The problem is that what we are receiving is unfiltered Kaufman, and we aren’t equipped to handle that.
Synecdoche is Kaufman’s Ubu Roi, and it’s just too hard to handle.
Caden Cotard is the prototypical depressed artist at the center of all of Kaufman’s work. The biggest issue is he’s too much of a mope. While all of Kaufman’s previous characters had brief moments of whimsy and joy, Cotard is enwrapped in the shit that is his life, and he doesn’t have opportunity to smile or be happy. While Eeyore is my favorite character in all the Hundred Acre Woods, there’s a reason why we rarely get a story that focuses entirely on him. Too much of the somber plodding sadness makes it hard to appreciate the beauty.
The other problem is that Philip Seymour Hoffman plays Caden. It’s impossible to separate Hoffman from this character. He’s the same blustering depressed bastard he’s been playing forever. It’s not that he’s not good; it’s just that I’ve had my Phil. Conversely, Samantha Morton gets a chance to really sparkle as Hazel. She’s even more bubbly and lovably cynical than Kate Winslet in Eternal Sunshine. Hazel strikes me as the kind of woman Clementine would have grown into if she decided not to stay with Joel after the credits, and ditched the punk rock. She manages to be alluring and shy, seductive without seeming to be aggressive, adorable and smart and basically everything you would want in a girl. If you aren’t head over heels for a Kaufman love interest, there’s a casing of ice over your heart. Morton is brilliant, actually capturing everything I loved about her character in Mister Lonely without being in a terrible movie.Kaufman really stretched beyond his means. The man’s the master of the meta-film, and he actually managed to pull off a meta-meta film that meta-struates all over the fourth wall. Consider this: The movie is about a director who’s somewhat imaginatively talented who crumbles under reality in the face of a project that’s beyond his scope.
NVDL: This was an interesting movie for me, because I am right now constructing a fictional account of real life (mine), and adding a few layers of satire to make it both more and less palatable.
I think you need to be something of an artist to enjoy and commiserate with Kaufman. He wants to show everything - the whimsy, the irony, the dreariness, the loneliness, the love, the loss, the misery, the joy of living. He wants to mix it up and mess it up in the way life is messed up. Life is filled with hope and despair, disordered, something beautiful, often gross, sometimes grossly funny. It's confusion with a few stepping stones that make sense through the whirling humdrum of it all.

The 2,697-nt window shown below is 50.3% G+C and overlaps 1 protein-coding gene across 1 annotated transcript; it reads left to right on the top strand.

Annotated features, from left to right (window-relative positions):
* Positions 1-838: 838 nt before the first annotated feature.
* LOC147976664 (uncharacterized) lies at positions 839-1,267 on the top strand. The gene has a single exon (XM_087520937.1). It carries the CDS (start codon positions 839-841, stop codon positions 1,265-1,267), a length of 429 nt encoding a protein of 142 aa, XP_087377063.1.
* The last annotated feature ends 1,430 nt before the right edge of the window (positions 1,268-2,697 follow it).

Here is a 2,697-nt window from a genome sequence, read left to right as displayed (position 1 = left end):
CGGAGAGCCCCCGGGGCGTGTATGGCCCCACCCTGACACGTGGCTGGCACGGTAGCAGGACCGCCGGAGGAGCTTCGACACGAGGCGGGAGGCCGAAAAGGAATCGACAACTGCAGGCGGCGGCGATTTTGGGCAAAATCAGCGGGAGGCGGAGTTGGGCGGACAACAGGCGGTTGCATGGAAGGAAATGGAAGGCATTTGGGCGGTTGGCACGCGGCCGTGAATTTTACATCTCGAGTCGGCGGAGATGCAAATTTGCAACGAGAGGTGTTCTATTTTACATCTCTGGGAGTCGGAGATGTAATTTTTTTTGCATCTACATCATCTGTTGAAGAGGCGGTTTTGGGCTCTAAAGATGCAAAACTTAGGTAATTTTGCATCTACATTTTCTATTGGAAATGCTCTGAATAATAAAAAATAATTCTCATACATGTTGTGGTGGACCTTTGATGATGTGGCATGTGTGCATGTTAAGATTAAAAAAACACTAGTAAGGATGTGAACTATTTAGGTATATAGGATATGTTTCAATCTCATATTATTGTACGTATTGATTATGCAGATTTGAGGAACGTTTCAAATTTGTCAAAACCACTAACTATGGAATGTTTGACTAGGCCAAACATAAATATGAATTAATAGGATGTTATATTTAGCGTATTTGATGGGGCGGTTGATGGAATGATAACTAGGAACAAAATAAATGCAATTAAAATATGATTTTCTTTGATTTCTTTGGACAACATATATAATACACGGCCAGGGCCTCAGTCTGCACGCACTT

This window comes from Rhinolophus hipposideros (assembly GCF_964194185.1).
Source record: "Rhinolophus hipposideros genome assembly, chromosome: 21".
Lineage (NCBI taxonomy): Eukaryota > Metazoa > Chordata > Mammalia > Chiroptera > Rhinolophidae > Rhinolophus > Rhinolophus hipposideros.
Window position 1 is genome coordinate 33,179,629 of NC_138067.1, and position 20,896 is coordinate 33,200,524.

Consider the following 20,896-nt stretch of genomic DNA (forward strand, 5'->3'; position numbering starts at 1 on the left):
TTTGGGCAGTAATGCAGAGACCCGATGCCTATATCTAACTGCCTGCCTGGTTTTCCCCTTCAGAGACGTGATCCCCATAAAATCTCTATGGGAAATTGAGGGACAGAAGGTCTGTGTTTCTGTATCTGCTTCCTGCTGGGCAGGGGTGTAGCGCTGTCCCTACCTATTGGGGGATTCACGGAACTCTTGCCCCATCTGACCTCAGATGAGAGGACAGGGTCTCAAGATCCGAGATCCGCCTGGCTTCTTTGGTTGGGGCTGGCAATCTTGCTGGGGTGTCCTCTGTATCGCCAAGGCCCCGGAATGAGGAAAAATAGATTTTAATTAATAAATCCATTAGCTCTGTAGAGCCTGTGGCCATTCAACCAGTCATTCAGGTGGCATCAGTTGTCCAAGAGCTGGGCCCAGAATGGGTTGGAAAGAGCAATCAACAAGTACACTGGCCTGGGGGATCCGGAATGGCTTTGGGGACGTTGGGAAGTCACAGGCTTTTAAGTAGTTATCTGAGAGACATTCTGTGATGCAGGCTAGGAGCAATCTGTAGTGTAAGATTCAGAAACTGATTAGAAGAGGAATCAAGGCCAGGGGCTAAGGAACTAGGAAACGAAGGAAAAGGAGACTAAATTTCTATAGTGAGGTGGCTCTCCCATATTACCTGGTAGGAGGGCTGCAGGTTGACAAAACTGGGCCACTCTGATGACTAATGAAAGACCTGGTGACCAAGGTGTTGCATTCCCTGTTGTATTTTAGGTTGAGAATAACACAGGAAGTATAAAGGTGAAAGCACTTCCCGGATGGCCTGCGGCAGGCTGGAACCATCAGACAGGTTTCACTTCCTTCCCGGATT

At time in this movie I thought Kaufman was very wisely showing the sickness of society. That everything we eat is sick, making us sick. He veered off this topic into a mental malaise. There was also the disturbia lurking in the background - the violence and anarchy that is growing behind the walls. That was also profoundly accurate of where the human condition is headed. Whether the unbearability aspect was intentional, I'm not sure. But there is a point where the film starts to fall apart. It unravels becomes less relevant. I considered walking out of the film, just because I was becoming less comfortable watching it. I don't know if it was his intention to show this as a metaphor for life that sometimes seems so fleeting, other times it drags on unbearably.
There are plenty of funerals in this film. The message is that specifics are not important, even if the specifics of our own circumstances are what we claim to define us. In the scheme of things, specifics don't matter. Nothing matters. Everything resembles everything else, and spills into everything else. Don't bother trying to understand it, or try to make sense of it. Just appreciate that each character is the leading role in their movie, and that none of the movies they're living matter. Nothing matters, and everything matters - and in that dichotomy lies an answer to the meaning we give our lives, and we impart to others.